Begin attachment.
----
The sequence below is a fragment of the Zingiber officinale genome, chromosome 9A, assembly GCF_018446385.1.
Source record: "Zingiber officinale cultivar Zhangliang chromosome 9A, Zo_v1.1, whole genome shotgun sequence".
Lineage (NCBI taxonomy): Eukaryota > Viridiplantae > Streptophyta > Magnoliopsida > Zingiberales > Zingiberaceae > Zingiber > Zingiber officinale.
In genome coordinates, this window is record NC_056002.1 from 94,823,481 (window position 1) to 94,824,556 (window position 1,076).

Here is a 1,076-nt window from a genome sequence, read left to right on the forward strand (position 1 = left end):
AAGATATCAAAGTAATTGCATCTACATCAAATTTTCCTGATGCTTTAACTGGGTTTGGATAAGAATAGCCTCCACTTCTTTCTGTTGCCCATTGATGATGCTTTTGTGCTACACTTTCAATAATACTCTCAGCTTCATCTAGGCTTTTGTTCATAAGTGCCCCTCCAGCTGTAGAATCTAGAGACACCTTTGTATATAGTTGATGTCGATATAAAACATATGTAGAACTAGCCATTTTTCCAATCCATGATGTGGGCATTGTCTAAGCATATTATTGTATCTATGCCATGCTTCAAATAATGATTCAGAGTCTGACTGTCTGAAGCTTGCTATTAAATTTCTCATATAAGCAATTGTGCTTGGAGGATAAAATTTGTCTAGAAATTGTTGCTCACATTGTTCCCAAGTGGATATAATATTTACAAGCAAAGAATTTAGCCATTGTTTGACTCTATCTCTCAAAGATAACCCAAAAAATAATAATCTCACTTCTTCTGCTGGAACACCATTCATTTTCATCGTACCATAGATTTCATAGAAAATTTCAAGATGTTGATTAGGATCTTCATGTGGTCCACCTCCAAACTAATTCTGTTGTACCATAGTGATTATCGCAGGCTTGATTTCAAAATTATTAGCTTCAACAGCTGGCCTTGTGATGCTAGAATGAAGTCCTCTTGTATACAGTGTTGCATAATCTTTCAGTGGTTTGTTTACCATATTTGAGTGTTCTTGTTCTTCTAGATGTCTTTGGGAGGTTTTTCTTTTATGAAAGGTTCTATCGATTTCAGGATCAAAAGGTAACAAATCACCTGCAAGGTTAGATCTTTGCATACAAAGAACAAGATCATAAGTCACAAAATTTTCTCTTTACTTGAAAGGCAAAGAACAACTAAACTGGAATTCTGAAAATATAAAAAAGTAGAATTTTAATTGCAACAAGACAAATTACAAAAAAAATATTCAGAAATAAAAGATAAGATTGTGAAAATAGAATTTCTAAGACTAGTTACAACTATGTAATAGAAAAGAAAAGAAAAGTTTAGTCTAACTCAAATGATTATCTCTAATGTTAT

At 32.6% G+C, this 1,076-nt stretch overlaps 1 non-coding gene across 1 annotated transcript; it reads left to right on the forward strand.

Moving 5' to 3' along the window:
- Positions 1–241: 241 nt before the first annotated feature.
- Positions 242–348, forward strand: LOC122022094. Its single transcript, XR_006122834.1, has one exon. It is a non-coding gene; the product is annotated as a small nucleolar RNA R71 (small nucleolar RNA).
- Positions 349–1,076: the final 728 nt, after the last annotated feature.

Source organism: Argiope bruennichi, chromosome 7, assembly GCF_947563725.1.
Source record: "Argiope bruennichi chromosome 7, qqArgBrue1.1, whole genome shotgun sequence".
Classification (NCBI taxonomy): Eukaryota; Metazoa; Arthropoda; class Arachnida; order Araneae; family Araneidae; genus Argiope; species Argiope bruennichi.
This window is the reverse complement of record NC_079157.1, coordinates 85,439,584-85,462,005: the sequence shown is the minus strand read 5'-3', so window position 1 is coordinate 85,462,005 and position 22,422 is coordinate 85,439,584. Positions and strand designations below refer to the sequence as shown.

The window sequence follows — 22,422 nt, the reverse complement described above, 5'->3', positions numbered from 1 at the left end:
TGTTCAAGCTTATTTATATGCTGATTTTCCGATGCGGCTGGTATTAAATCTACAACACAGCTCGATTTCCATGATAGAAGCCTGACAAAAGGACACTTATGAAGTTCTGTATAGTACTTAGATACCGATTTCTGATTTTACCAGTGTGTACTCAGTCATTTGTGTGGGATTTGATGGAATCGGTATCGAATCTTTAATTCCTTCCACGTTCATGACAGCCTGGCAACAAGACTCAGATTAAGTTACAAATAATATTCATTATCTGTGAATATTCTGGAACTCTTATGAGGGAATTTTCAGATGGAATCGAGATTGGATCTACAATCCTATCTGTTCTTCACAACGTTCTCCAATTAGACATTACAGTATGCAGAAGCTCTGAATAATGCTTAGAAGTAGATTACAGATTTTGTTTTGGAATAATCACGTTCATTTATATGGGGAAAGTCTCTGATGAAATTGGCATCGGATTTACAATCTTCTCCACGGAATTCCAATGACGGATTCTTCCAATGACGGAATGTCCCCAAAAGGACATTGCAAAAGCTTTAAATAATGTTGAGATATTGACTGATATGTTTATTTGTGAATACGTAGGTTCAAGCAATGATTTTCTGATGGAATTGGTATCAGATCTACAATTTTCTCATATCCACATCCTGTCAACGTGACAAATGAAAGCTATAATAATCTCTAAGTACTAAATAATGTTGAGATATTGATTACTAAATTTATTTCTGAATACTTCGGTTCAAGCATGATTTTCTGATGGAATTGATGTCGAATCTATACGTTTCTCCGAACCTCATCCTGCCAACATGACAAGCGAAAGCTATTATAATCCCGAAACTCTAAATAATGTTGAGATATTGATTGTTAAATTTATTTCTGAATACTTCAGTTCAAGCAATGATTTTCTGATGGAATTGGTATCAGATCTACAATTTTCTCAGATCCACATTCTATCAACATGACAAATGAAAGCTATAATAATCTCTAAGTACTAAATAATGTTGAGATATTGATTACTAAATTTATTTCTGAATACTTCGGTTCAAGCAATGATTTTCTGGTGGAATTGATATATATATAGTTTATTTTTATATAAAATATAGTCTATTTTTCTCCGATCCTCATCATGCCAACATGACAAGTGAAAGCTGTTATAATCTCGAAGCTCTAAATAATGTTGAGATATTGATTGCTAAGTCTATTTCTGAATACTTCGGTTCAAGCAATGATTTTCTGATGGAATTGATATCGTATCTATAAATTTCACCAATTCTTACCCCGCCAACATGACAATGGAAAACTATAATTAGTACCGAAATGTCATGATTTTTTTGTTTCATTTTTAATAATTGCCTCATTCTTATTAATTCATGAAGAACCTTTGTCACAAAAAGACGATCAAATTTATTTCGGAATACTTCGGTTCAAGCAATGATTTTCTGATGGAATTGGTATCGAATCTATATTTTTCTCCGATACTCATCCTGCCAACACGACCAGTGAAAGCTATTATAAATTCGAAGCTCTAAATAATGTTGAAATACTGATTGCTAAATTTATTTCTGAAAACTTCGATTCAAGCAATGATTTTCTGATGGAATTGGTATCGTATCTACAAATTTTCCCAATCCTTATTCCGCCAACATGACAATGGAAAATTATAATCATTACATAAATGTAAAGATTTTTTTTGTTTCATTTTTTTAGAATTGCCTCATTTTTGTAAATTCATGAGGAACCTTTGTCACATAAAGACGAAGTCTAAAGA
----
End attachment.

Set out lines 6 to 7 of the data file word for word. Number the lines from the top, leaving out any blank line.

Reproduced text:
AAGATATCAAAGTAATTGCATCTACATCAAATTTTCCTGATGCTTTAACTGGGTTTGGATAAGAATAGCCTCCACTTCTTTCTGTTGCCCATTGATGATGCTTTTGTGCTACACTTTCAATAATACTCTCAGCTTCATCTAGGCTTTTGTTCATAAGTGCCCCTCCAGCTGTAGAATCTAGAGACACCTTTGTATATAGTTGATGTCGATATAAAACATATGTAGAACTAGCCATTTTTCCAATCCATGATGTGGGCATTGTCTAAGCATATTATTGTATCTATGCCATGCTTCAAATAATGATTCAGAGTCTGACTGTCTGAAGCTTGCTATTAAATTTCTCATATAAGCAATTGTGCTTGGAGGATAAAATTTGTCTAGAAATTGTTGCTCACATTGTTCCCAAGTGGATATAATATTTACAAGCAAAGAATTTAGCCATTGTTTGACTCTATCTCTCAAAGATAACCCAAAAAATAATAATCTCACTTCTTCTGCTGGAACACCATTCATTTTCATCGTACCATAGATTTCATAGAAAATTTCAAGATGTTGATTAGGATCTTCATGTGGTCCACCTCCAAACTAATTCTGTTGTACCATAGTGATTATCGCAGGCTTGATTTCAAAATTATTAGCTTCAACAGCTGGCCTTGTGATGCTAGAATGAAGTCCTCTTGTATACAGTGTTGCATAATCTTTCAGTGGTTTGTTTACCATATTTGAGTGTTCTTGTTCTTCTAGATGTCTTTGGGAGGTTTTTCTTTTATGAAAGGTTCTATCGATTTCAGGATCAAAAGGTAACAAATCACCTGCAAGGTTAGATCTTTGCATACAAAGAACAAGATCATAAGTCACAAAATTTTCTCTTTACTTGAAAGGCAAAGAACAACTAAACTGGAATTCTGAAAATATAAAAAAGTAGAATTTTAATTGCAACAAGACAAATTACAAAAAAAATATTCAGAAATAAAAGATAAGATTGTGAAAATAGAATTTCTAAGACTAGTTACAACTATGTAATAGAAAAGAAAAGAAAAGTTTAGTCTAACTCAAATGATTATCTCTAATGTTAT

At 32.6% G+C, this 1,076-nt stretch overlaps 1 non-coding gene across 1 annotated transcript; it reads left to right on the forward strand.